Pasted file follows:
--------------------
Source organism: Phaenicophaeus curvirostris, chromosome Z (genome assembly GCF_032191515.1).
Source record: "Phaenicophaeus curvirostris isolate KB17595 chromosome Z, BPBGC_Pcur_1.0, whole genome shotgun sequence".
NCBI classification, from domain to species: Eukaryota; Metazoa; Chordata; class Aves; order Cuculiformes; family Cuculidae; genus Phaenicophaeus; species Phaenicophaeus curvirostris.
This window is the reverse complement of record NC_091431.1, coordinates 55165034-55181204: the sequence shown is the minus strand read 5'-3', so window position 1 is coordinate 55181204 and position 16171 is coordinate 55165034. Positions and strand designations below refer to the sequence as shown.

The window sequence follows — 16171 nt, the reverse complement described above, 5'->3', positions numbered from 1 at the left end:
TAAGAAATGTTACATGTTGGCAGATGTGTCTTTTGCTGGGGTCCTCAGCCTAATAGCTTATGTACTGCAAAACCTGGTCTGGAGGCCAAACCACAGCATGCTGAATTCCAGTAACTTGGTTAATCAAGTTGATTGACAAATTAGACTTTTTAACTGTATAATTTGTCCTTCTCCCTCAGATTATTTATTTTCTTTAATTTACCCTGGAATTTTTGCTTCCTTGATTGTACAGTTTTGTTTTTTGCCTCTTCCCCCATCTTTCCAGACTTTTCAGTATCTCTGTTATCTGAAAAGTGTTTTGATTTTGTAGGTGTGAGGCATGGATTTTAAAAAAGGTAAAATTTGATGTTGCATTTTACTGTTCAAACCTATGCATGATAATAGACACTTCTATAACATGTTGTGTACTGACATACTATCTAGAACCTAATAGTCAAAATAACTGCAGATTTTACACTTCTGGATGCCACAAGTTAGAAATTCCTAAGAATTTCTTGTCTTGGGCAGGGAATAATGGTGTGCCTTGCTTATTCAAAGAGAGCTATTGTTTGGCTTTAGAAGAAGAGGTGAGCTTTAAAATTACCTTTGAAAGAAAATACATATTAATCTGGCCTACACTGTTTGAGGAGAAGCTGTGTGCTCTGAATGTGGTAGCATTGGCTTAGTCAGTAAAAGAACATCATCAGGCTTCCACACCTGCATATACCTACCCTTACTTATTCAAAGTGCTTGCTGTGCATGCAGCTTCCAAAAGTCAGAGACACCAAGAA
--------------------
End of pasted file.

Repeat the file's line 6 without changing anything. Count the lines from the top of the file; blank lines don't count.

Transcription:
TAAGAAATGTTACATGTTGGCAGATGTGTCTTTTGCTGGGGTCCTCAGCCTAATAGCTTATGTACTGCAAAACCTGGTCTGGAGGCCAAACCACAGCATGCTGAATTCCAGTAACTTGGTTAATCAAGTTGATTGACAAATTAGACTTTTTAACTGTATAATTTGTCCTTCTCCCTCAGATTATTTATTTTCTTTAATTTACCCTGGAATTTTTGCTTCCTTGATTGTACAGTTTTGTTTTTTGCCTCTTCCCCCATCTTTCCAGACTTTTCAGTATCTCTGTTATCTGAAAAGTGTTTTGATTTTGTAGGTGTGAGGCATGGATTTTAAAAAAGGTAAAATTTGATGTTGCATTTTACTGTTCAAACCTATGCATGATAATAGACACTTCTATAACATGTTGTGTACTGACATACTATCTAGAACCTAATAGTCAAAATAACTGCAGATTTTACACTTCTGGATGCCACAAGTTAGAAATTCCTAAGAATTTCTTGTCTTGGGCAGGGAATAATGGTGTGCCTTGCTTATTCAAAGAGAGCTATTGTTTGGCTTTAGAAGAAGAGGTGAGCTTTAAAATTACCTTTGAAAGAAAATACATATTAATCTGGCCTACACTGTTTGAGGAGAAGCTGTGTGCTCTGAATGTGGTAGCATTGGCTTAGTCAGTAAAAGAACATCATCAGGCTTCCACACCTGCATATACCTACCCTTACTTATTCAAAGTGCTTGCTGTGCATGCAGCTTCCAAAAGTCAGAGACACCAAGAA